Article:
US Initial Unemployment Claims Set to Spike

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US Initial Unemployment Claims Set to Spike

With the large increase in Google searches for “unemployment” over the last week, Thursday morning’s report on initial claims will be an important first indicator of how the COVID-19 pandemic is beginning to impact the US labor force. While the data will only run through last Saturday and not fully capture the recent fallout from the virus, it’s a start. And remember, it is not cumulative, but rather a weekly snapshot of every new filing for unemployment insurance payments.

With that, we thought it would be helpful to look at the pace of increase in initial claims during the 2008 Financial Crisis as a potential tell for what the current ramp could look like and if it’s helpful in the search for an investable bottom in stocks. A few points:

  • The most recent data for initial claims has been running at around 220,000/week.
  • During the Financial Crisis, initial claims started spiking in July 2008. They had already been drifting higher as the US housing market started to cool. But on Saturday, July 5th 2008 there were 371k claims the prior week and over the next month that rose to 448k for the week ending August 2nd.
  • The peak only came 7-8 months later at 665k on March 28th, 2009, as the following chart shows:

Our main takeaways from this data: the market bottomed on March 9th, 2009 or less than 3 weeks before the level of initial claims peaked. Additionally, the American Recovery and Reinvestment Act (ARRA) – the central fiscal stimulus package to ease the economic pain of the Financial Crisis – passed Congress one month earlier in February 2009. That’s why the right size and scope of a fiscal stimulus package is key to stabilizing both the US economy and equity markets during the current COVID-19 crisis.

Separately, we also review the Job Openings and Labor Turnover Survey (JOLTS) when it is out each month such as today. Even though it is one month delayed, it gives much more granular detail than the headline numbers from the Employment Situation Report. Given that the most recent data is from January, it will also provide a baseline of how strong the US labor market was going into the COVID-19 pandemic which started coming into full force in February.

Here are our key takeaways from the latest edition of JOLTS. Just note that while most commentators look at the levels of each data point in the report, we always adjust it for the size of the US labor force so we can compare current data to prior cycles.

#1: Job Openings as a percentage of the labor force rose to 4.23% in January 2020 compared to the record high of 4.62% in November 2018.

  • The rate of job openings as a percentage of the labor force still exceeds levels reached in the last two economic cycles, but has been rolling over since 2018.
  • This latest move higher is therefore a welcomed development, as it is an early indicator of trouble in the labor market. Employers typically withdraw job listings before they start laying off workers. That said, we expect job openings to start turning lower again in the coming months for most industries – other than health care, of course – given layoffs from the economic impact of COVID-19.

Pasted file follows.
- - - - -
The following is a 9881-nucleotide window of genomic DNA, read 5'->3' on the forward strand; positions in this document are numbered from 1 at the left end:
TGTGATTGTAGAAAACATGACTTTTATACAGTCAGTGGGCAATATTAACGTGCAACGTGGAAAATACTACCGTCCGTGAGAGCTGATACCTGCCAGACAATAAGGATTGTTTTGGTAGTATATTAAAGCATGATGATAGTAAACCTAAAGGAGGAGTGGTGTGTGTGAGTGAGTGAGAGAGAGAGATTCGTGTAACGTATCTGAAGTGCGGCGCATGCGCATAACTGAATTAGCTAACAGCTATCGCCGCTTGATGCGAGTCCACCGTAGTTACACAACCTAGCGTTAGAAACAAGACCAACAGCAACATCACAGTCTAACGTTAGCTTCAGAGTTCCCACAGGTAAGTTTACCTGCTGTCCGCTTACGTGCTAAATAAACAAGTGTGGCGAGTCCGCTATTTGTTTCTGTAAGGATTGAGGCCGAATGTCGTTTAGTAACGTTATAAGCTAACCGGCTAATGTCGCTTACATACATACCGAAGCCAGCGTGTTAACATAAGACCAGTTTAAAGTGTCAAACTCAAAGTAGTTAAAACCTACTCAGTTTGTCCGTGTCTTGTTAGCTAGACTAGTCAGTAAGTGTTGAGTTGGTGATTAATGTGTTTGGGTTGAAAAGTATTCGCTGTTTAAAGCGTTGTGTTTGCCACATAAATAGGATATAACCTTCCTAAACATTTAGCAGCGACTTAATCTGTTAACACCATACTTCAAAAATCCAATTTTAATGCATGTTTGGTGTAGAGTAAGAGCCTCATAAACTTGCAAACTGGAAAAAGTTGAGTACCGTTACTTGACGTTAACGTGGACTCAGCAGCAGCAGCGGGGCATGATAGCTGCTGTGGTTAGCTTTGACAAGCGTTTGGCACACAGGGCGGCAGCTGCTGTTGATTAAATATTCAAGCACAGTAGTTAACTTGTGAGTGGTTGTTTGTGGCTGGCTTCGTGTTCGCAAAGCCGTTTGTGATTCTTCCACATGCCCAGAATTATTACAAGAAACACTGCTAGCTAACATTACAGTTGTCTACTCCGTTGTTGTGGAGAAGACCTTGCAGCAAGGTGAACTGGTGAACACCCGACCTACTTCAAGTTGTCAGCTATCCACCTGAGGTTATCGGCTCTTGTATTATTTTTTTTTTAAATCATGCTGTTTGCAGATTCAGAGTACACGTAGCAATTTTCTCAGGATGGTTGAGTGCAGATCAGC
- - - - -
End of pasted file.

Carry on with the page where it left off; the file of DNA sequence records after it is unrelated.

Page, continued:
• What is also most alarming here is that job openings have outnumbered unemployed workers for 23 straight months and by back over +1 million this past January. Prior to January 2018, unemployed workers always surpassed job openings since the start of the series in December 2000. This disparity highlights employers’ ongoing difficulty of finding qualified workers.

#2: Hires as a percentage of the labor force slipped to 3.54% in January versus the post-recession high of 3.69% in April 2019.

  • The current rate remains around levels reached in the last cycle, but below the high of 3.68% in July 2006.
  • In the prior cycle, hires as a percentage of the workforce hovered around 3.5% until turning lower when the market peaked in the fall of 2007.

#3: Quits as a percentage of the workforce edged up to 2.15% in January compared to the post-recession high of 2.21% in July 2019.

  • Quits as a percentage of the labor force still bests the high of 2.03% in September 2005 during the last cycle, which occurred long before the market’s peak in October 2007.
  • Looking ahead, quits as a percentage of the labor force in the last cycle chopped around the 2% threshold until turning lower during the fall of 2007 when the market topped out.
  • This is an especially important data point since workers do not tend to voluntarily leave their job unless they have already secured a higher paying/better position. That’s why it was former Fed Chair Janet Yellen’s reportedly favorite measure of the US labor market because it reflects economic confidence.

#4: Layoffs and discharges as a percentage of the labor force dropped to 1.02% as of January, close to the current cycle low of 1.00% in September 2016. In the prior cycle, it bottomed at 1.16% in December 2006 and reached a high of 1.72% in April 2009.

#5: Our “Take This Job and Shove It” indicator, or quits to total separations, rose to 62.9% in January compared to the record high of 63.5% in March 2019. This was due to a rise in quits and fall in layoffs and discharges, an ideal combination.

Bottom line: at least the latest JOLTS report shows the US labor force was in solid shape heading into the COVID-19 pandemic, but this data will likely unwind quickly in the coming months. We will look to the jobless claims data in the meantime to gauge by how much.